Are Black Men Really At More Risk From Prostate Cancer Than White Men?
It has been well established statistically that African Americans are two and a half times more likely to die from prostate cancer that white Americans. However, until now the reason for this has not been at all well known and a recent study had produced some perhaps surprising results.
A quick look at any of the literature will tell you that black men are more likely to die from prostate cancer than white men and most statistics agree that the risk for African Americans is about two and a half times that of white Americans. But are these statistics misleading?
It's well known that there are variations in disease rates between different countries and that, for example, America has the highest rate of obesity of any country and Japan the lowest. But this has very little to do with the passport you hold or the color of your skin and a great deal to with your diet. So why is it that African Americans and white Americans differ so widely when it comes to prostate cancer deaths since they are both members of a common society?
Well, the answer might just lie in a study conducted recently involving a mixed race group of 337 men between the ages of 40 and 75 from North Carolina who were diagnosed between 2001 and 2004 with prostate cancer.
The study looked at a variety of factors including family history, screening history, symptoms, treatment, the presence of other medical problems, access to medical care, the men's relationships with their doctors, their attitudes towards health care and health care providers, employment, income and whether or not the men carried health insurance.
The study found that more than half of the black men earned under $40,000 a year compared to less than a quarter of white men who fell into this income group. The study also found that black men were more likely to have blue-collar jobs, to be educated to a lower standard, to have additional medical conditions and to be unemployed as the result of illness or disability.
The study also found that only three percent of white men had no medical insurance, compared to eight percent of black men and that one-third of white men has some form of supplemental Medicare coverage, compared to seventeen percent of black men.
Perhaps most interestingly the study reported that both black men and white men were equally well informed about the risks posed by prostrate cancer and the need for treatment, but the black men demonstrated a greater sense of responsibility for their own health and were less likely to trust their doctors. Indeed many were suspicious of their doctors and felt that their decisions were more likely to be based on the cost of treatment, rather than on the needs of the patient.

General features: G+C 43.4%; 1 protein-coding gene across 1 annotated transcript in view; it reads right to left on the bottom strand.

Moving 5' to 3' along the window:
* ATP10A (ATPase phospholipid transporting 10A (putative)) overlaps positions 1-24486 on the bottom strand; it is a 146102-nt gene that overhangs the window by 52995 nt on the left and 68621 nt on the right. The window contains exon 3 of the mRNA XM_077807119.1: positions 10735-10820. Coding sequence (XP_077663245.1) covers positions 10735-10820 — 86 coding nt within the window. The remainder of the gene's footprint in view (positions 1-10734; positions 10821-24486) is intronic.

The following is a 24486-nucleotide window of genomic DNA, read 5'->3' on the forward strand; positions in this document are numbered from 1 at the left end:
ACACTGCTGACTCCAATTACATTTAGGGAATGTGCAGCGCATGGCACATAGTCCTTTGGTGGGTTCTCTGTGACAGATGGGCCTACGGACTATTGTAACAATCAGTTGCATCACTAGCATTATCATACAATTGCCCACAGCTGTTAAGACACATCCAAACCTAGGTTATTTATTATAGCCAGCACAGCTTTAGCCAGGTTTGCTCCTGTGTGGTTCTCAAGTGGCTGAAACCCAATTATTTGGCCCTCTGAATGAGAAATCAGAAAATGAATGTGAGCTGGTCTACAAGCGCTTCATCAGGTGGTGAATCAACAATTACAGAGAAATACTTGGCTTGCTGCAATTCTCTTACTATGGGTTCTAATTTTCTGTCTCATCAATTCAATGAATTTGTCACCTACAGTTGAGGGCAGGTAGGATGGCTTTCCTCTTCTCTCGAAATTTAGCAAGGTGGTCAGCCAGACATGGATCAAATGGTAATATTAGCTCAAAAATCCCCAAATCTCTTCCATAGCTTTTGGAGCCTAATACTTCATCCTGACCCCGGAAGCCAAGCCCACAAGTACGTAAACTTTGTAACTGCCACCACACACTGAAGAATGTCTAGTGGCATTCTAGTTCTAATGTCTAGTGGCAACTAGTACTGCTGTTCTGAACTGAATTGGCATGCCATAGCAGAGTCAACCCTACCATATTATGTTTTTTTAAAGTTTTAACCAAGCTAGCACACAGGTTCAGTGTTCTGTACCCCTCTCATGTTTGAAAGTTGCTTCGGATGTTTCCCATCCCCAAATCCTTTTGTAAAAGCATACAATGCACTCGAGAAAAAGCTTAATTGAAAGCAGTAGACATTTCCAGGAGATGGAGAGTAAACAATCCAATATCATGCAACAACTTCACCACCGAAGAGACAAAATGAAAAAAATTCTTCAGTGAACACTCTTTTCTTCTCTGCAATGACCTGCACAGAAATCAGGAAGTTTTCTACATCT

On the important question of screening for the early detection of prostate cancer, black men were less likely to have regular check-ups, digital rectal examinations or PSA blood tests.
Putting all of the data together, it became clear that a significant different between the two groups lay in the lack of early detection in the case of black men resulting in no small part from the fact that they did not have as well established relationships with their doctors, had poor access to affordable and convenient care and lacked the necessary medical insurance.
So what does this mean in terms of the statistical difference when it comes to prostate cancer deaths between African Americans and white Americans? Well, although it's difficult to put numbers to this study and further studies would be necessary to be certain, it would appear that much of the difference does not result from the fact that black men are more likely to contract prostate cancer but simply from the fact that they are more likely to die from prostate cancer because of its late detection.
Clearly the answer doesn't lie in the disease itself but in society's provision of healthcare.
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